If you’re familiar with cave diving, you know that sites under active exploration are taboo to talk about. While that’s nice if you’re the one exploring it, it makes it incredibly difficult to find various sites if you hear rumors of them and want to follow up to see what all the fuss is about. That was the case with the site Andreas and I set out to find, we’ll call it “the funnel” in this blog entry to avoid giving the real name away. We had been told about it, and finally had a general idea of where it was located. After spending almost 5 hours driving around the forest, we finally found an access road that allowed us to access the riverbank near the GPS coordinates we had. Because of how late it was, we didn’t have time to dive this site.
Along the drive, we found several sinkholes which we marked on our GPS to look out for next time.
Since I was already in the South Florida area, I couldn’t leave and not go diving. Cris had some friends of hers that were going out, so I decided to join them. After borrowing a set of LP85 doubles from a cave diving friend who lives in South Florida, I was ready to dive. We met Nate and Brian at Dennys for some breakfast before heading off to Wm. J. Alsdorf Boat Launching Park where we would board with Parrot Island Scuba. As it turned out, everyone on the boat knew each other, so we were able to rent the boat out for $300, or $50/person, which is a great deal! Furthermore, we got to choose where we would dive.
After we talked it over, it was decided that our first dive would be on Wreck Trek, and the second would be on a reef. As odd as this might sound coming from a cave diver, wreck dives don’t really do much for me, but I do love reef dives. For the first dive, I brought my video camera along. Here’s some video that I took-
Wreck Trek from James Garrett on Vimeo.
Tonight I finally had the opportunity to go on a photo shoot with Becky of Liquid Productions LLC, something I had wanted to do for a long time. Andreas was my buddy for the shoot, which worked well, as we had tons of time with a single stage and back gas since we’ve both dove Devil’s quite often.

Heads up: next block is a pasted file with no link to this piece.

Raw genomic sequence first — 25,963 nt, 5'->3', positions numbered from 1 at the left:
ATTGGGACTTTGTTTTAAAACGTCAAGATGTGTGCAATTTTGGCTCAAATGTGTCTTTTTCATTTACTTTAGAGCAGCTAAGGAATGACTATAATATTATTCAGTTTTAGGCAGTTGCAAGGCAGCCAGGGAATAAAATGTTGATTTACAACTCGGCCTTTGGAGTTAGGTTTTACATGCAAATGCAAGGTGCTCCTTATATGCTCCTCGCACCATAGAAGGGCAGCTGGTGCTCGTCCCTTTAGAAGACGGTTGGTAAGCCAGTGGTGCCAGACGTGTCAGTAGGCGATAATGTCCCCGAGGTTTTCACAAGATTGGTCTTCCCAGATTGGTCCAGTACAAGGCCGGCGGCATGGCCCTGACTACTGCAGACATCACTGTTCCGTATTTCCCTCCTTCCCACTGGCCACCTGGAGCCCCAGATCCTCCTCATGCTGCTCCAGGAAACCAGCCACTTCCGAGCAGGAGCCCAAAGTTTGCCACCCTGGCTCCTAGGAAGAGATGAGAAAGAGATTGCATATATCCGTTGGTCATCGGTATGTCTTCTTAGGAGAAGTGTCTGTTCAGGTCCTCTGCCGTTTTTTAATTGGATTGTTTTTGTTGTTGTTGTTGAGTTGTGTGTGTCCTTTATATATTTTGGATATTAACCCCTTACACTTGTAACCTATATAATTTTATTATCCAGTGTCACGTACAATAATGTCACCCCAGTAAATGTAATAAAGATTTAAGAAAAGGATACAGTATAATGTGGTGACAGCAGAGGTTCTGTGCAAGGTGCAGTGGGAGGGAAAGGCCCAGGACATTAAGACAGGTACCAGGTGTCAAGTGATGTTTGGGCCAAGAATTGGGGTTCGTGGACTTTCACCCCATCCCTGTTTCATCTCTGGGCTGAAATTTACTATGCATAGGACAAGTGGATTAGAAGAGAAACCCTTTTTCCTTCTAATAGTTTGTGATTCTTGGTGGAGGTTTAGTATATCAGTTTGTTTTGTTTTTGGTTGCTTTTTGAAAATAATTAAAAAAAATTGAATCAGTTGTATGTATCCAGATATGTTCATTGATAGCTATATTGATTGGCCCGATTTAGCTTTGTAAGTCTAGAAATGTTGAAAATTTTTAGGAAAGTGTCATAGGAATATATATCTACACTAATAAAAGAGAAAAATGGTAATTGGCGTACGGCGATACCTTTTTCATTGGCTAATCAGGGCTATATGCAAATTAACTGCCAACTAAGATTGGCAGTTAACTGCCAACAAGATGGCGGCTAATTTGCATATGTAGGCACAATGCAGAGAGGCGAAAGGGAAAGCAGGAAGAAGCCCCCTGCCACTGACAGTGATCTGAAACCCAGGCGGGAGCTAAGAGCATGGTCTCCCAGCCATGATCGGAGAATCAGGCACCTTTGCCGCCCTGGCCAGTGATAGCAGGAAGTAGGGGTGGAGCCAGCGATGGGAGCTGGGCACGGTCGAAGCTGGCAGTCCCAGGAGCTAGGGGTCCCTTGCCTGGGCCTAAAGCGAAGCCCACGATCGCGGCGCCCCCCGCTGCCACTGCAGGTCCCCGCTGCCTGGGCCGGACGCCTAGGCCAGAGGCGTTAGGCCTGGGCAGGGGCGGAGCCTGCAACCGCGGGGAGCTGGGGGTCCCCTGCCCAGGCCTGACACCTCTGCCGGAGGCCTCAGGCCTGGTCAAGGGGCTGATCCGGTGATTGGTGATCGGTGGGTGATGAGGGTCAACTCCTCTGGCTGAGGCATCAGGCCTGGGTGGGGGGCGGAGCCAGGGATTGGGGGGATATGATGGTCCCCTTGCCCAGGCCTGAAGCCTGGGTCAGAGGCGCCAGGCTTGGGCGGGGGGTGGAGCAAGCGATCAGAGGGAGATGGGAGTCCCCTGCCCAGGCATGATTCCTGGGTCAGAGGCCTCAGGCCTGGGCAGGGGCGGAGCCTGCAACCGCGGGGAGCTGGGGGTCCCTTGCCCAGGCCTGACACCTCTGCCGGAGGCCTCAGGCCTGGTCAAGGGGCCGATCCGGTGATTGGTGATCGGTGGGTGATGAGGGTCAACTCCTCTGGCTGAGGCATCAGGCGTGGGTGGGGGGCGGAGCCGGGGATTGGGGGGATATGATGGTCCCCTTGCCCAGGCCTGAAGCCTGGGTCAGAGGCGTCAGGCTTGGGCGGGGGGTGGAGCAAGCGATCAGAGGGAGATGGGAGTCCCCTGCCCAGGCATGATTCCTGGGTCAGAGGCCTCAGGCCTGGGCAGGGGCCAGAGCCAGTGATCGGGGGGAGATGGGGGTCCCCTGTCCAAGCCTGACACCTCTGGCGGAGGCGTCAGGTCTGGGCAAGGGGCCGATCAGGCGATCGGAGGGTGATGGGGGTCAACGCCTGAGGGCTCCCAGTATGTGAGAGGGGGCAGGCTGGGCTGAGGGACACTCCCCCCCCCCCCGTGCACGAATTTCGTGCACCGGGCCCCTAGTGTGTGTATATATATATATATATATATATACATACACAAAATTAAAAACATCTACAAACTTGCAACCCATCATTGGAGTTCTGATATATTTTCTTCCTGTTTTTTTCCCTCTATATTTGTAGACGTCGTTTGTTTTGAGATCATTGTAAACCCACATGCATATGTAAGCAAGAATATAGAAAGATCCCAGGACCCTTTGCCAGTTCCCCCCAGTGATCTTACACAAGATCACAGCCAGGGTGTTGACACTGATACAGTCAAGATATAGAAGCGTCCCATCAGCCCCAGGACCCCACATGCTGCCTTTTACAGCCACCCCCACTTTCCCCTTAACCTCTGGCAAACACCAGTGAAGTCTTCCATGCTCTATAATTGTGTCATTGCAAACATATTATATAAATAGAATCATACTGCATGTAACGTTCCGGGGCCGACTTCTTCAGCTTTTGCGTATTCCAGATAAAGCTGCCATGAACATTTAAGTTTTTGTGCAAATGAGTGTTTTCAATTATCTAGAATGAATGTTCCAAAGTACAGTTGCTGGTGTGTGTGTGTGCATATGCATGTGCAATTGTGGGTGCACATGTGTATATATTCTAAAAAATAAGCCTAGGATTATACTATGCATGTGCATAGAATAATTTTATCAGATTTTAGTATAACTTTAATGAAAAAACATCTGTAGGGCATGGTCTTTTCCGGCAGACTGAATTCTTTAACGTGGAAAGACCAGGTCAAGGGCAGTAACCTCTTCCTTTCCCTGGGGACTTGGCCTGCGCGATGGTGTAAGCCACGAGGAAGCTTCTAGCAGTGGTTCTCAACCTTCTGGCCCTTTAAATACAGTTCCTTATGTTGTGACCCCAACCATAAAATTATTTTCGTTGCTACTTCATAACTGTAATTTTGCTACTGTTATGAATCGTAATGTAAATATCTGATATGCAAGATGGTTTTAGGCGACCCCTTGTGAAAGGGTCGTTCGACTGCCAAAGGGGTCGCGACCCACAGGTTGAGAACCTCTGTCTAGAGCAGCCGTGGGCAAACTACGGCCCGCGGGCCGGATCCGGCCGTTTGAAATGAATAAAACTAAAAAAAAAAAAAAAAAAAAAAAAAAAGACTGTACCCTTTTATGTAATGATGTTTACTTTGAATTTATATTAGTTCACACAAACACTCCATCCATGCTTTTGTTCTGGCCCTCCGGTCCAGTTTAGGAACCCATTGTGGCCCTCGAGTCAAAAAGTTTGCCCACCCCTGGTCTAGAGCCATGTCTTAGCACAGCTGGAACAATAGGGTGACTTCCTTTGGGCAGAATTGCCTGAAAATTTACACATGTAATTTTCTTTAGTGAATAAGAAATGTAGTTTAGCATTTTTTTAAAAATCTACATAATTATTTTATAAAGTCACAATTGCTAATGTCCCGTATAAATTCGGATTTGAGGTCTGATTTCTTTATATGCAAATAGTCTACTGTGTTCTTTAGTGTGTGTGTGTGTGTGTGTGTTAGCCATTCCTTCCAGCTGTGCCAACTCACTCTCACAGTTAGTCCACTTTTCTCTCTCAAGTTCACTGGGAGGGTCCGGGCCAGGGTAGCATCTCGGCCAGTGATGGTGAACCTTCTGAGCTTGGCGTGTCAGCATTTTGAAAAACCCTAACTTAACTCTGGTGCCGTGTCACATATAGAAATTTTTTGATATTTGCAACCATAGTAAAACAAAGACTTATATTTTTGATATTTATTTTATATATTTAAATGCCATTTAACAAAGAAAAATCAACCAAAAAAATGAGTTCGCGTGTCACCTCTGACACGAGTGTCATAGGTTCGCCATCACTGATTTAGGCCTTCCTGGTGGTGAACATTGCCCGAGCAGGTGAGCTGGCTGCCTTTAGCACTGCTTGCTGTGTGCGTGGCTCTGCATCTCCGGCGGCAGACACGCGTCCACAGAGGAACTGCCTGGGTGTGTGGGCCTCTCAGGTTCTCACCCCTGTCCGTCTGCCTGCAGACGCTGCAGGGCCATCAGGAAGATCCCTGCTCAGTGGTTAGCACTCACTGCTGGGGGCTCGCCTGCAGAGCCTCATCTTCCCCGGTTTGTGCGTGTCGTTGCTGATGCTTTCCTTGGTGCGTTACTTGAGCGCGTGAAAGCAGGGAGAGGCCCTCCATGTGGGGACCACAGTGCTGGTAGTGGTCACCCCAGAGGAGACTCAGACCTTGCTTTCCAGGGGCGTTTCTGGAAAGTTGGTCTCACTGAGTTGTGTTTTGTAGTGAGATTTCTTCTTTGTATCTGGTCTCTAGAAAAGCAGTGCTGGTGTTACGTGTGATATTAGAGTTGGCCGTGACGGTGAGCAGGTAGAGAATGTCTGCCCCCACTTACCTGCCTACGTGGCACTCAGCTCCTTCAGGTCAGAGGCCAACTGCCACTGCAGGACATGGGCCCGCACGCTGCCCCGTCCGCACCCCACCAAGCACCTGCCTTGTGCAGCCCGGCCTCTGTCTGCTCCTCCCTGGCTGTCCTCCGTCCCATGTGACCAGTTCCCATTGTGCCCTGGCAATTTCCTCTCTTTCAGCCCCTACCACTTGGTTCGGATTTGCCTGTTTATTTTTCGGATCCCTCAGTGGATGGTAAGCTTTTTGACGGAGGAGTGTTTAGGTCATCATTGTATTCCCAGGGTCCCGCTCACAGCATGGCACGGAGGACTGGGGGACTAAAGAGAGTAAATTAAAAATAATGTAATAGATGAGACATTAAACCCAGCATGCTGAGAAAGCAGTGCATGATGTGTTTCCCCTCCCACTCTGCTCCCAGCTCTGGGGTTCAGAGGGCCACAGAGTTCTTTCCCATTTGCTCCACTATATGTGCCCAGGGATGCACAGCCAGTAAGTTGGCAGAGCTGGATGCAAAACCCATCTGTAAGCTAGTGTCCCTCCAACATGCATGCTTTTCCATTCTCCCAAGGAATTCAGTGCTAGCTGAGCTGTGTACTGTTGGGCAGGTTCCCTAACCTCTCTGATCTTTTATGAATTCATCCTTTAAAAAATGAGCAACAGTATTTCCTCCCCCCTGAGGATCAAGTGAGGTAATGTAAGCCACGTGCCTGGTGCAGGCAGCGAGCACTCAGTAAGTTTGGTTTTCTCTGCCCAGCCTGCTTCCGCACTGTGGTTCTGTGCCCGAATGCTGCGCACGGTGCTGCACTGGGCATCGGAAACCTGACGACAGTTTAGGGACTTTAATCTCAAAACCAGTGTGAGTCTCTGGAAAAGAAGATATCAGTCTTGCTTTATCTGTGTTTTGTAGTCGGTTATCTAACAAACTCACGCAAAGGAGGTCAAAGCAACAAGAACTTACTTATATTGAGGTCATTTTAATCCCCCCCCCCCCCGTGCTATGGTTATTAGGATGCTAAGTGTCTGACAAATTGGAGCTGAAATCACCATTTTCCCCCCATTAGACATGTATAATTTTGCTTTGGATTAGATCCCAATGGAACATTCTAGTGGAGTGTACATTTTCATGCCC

This was my first shoot with a professional photographer, and I was very impressed. I had worked with Becky before when I was Vice President of the UCF Dive Club, where her and her husband David gave a presentation on shooting video and photos underwater, as well as the Weeki Wachee exploration footage. Becky did an excellent job on the surface explaining the complex shots that she had planned, and also with directing “on the fly” underwater after we completed the staged shots.
Earlier this month, I was approached by a software company to assist writing a Facebook application. I hadn’t done this, however I have read about their powerful Graph API and was anxious to give it a shot. The first step was to learn to connect to the facebook API, which was greatly assisted by using the PHP SDK that has been written and released as open source. I’ll write a longer blog soon once I develop the application, but here’s the steps to begin writing your own external facebook application.
- Register your facebook application ( link )
- Download the Facebook PHP SDK (link)
- Read tutorials to learn the basics (click here for a good one)